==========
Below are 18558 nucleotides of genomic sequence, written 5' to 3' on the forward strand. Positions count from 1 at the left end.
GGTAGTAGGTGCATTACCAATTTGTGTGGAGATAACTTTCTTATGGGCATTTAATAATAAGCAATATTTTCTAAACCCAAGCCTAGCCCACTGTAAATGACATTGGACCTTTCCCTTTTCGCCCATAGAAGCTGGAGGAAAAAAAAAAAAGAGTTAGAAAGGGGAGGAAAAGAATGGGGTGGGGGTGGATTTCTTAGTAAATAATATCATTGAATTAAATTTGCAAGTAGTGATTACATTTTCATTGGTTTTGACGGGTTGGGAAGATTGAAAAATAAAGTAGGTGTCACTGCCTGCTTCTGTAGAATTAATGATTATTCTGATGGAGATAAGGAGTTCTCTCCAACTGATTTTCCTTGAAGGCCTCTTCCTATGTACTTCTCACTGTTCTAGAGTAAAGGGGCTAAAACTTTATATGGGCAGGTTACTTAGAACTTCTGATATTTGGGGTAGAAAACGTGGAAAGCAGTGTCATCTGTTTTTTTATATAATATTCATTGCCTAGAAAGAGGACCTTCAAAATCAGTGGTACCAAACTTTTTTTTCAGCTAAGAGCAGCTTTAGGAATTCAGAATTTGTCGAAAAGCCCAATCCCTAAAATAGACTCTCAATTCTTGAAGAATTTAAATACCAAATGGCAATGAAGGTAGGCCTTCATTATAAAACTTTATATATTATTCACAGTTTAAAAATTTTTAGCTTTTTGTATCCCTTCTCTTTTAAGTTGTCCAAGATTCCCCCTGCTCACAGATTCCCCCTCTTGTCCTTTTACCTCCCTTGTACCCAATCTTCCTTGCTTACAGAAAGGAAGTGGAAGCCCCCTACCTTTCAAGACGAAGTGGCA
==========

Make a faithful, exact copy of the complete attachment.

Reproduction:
Below are 18558 nucleotides of genomic sequence, written 5' to 3' on the forward strand. Positions count from 1 at the left end.
GGTAGTAGGTGCATTACCAATTTGTGTGGAGATAACTTTCTTATGGGCATTTAATAATAAGCAATATTTTCTAAACCCAAGCCTAGCCCACTGTAAATGACATTGGACCTTTCCCTTTTCGCCCATAGAAGCTGGAGGAAAAAAAAAAAAGAGTTAGAAAGGGGAGGAAAAGAATGGGGTGGGGGTGGATTTCTTAGTAAATAATATCATTGAATTAAATTTGCAAGTAGTGATTACATTTTCATTGGTTTTGACGGGTTGGGAAGATTGAAAAATAAAGTAGGTGTCACTGCCTGCTTCTGTAGAATTAATGATTATTCTGATGGAGATAAGGAGTTCTCTCCAACTGATTTTCCTTGAAGGCCTCTTCCTATGTACTTCTCACTGTTCTAGAGTAAAGGGGCTAAAACTTTATATGGGCAGGTTACTTAGAACTTCTGATATTTGGGGTAGAAAACGTGGAAAGCAGTGTCATCTGTTTTTTTATATAATATTCATTGCCTAGAAAGAGGACCTTCAAAATCAGTGGTACCAAACTTTTTTTTCAGCTAAGAGCAGCTTTAGGAATTCAGAATTTGTCGAAAAGCCCAATCCCTAAAATAGACTCTCAATTCTTGAAGAATTTAAATACCAAATGGCAATGAAGGTAGGCCTTCATTATAAAACTTTATATATTATTCACAGTTTAAAAATTTTTAGCTTTTTGTATCCCTTCTCTTTTAAGTTGTCCAAGATTCCCCCTGCTCACAGATTCCCCCTCTTGTCCTTTTACCTCCCTTGTACCCAATCTTCCTTGCTTACAGAAAGGAAGTGGAAGCCCCCTACCTTTCAAGACGAAGTGGCA